Consumer Power Report #486
One of the most significant struggles facing millions of Americans today is the growing cost of pharmaceuticals. According to U.S. News and World Report, U.S. drug spending is expected to exceed $300 billion in 2015, and many analysts project drug prices will continue to rise for the foreseeable future. In the wake of these price increases, a national, often politics-driven, conversation about the future of the pharmaceutical industry has once again reared its ugly head, spurred on by stories of seemingly outrageous drug price hikes.
For instance, in September, Turing Pharmaceuticals announced it was raising the price of Daraprim, one of its antiparasitic drugs used to treat infections, from $13.50 per tablet to $750.00 per tablet, an increase of 5,455 percent.
Many new drugs are now entering the market at significantly higher prices than they were just a decade ago. As explained by Jonathan Rockoff in The Wall Street Journal, “The average cost of a branded cancer drug in the U.S. is around $10,000 a month, double the level a decade ago, according to data firm IMS Health.”
The backlash against Turing and chief executive Martin Shkreli has been swift and damning, with politicians, protestors, doctors, and health care advocates all accusing Shkreli of being a ruthless capitalist hell-bent on gouging sick consumers and many calling for greater control of the pharmaceutical industry. Even highly controversial Republican presidential candidate Donald Trump leveled attacks against the 32-year-old hedge fund manager, calling him a “disgrace” and the price increase “disgusting.”
Pharmaceutical companies have often blamed price hikes on ever-increasing research and development costs. It’s now estimated new drugs cost an average of $2.6 billion to develop, and the only way drug manufacturers say they can afford to navigate the incredibly complex process of creating breakthrough drugs is to raise prices on new and existing drugs.
“I would have raised prices higher,” Shkreli said in response to the criticism he has received for raising the price of Daraprim, according to Forbes.com. “That’s my duty.”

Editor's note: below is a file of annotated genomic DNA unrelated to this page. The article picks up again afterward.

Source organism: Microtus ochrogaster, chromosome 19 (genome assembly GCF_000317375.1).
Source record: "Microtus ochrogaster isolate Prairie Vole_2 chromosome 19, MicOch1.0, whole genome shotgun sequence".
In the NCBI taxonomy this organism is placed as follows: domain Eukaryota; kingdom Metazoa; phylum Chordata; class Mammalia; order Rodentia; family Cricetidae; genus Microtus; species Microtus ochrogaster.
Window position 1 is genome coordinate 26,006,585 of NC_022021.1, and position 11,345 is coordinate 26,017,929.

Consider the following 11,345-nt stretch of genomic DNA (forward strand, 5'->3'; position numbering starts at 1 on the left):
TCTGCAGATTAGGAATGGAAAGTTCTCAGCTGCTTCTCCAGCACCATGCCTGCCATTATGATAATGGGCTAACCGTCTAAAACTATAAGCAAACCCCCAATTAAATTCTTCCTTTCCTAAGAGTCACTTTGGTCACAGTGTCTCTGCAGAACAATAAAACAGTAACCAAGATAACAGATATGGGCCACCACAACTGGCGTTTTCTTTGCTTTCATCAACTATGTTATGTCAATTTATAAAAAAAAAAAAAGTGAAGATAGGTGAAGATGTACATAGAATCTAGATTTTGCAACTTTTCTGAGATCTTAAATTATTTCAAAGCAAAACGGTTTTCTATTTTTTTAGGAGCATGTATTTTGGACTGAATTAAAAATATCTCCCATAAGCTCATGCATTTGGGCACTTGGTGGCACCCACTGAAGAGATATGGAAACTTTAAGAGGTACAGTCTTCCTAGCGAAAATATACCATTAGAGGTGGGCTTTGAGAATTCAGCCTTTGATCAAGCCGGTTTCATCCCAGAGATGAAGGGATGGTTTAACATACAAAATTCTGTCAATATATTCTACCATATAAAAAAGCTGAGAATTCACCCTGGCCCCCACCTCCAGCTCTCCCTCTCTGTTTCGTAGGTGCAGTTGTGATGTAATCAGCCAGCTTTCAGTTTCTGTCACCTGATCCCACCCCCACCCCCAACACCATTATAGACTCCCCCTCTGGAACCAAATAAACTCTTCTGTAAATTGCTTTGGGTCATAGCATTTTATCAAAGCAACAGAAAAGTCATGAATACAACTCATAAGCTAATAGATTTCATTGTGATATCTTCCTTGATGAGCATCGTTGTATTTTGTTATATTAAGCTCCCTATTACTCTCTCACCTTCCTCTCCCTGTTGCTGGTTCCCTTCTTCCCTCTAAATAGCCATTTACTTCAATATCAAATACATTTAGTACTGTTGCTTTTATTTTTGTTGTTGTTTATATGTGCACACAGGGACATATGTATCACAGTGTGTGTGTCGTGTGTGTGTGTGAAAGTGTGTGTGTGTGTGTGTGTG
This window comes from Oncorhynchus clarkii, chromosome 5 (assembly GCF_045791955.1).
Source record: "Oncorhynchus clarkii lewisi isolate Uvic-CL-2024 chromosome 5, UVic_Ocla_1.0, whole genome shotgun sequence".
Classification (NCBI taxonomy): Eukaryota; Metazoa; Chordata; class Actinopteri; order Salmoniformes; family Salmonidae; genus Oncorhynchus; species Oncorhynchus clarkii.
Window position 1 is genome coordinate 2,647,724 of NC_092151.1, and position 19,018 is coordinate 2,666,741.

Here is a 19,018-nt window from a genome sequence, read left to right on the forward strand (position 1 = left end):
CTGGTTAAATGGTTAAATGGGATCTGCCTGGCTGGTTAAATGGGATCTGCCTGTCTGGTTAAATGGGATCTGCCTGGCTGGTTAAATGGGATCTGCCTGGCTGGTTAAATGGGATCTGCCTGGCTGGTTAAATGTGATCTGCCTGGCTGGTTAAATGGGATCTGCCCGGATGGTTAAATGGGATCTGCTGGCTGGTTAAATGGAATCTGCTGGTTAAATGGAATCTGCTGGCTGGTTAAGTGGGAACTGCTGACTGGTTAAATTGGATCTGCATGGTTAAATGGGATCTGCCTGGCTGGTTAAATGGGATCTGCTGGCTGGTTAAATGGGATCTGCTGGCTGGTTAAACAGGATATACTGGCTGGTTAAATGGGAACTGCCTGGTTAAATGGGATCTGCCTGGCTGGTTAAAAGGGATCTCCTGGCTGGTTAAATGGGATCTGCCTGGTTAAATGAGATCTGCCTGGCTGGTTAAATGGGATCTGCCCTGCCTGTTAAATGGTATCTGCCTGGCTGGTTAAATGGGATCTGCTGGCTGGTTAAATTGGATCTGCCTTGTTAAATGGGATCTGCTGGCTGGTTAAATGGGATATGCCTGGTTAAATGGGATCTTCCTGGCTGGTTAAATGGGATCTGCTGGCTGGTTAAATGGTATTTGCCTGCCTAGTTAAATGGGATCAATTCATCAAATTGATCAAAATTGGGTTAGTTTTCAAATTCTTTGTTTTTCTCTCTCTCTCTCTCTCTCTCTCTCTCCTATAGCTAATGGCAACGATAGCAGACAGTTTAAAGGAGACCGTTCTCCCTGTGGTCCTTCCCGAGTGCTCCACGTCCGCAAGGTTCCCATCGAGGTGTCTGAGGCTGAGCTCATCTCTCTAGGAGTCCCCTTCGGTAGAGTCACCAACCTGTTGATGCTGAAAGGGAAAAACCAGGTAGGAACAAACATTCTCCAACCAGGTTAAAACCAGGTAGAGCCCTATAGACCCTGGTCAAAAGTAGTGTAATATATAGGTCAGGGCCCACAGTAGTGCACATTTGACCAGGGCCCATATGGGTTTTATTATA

“My shareholders expect me to make the most profit,” said Shkreli, who also called the necessity of drug price increases “the ugly, dirty truth.”
In a free-market system, profit is a driving factor behind innovation, so it’s undeniable most drug manufacturers are just as concerned with profits – and in many cases more concerned – than they are with some sort of a moral crusade to save as many people as possible. Certainly, many people who work for drug companies take great pride in the many life-saving drugs created and distributed, but raising revenues will always be the biggest of the big elephants in these companies’ board rooms, and no amount of public shaming is ever going to change that.
Most Americans don’t work for pharmaceutical businesses, however, and almost everyone seems to know at least one person who is struggling today with high drug prices, who is battling a costly disease, or who needs frequent and expensive medical treatment. As a community composed of people with real families enduring tragic circumstances, many of us are primarily concerned with making medical care more affordable, so any time Americans hear individuals such as Mr. Shkreli frankly state their primary concern is to earn greater revenues, it’s natural for people to react negatively.
Like the overwhelming majority of people, I want medical care to be as affordable as possible, and I long for the day when every single person in this country receives quality care. The issue, however, is not whether affordable health care is a good goal; the point of contention is precisely how to accomplish that goal.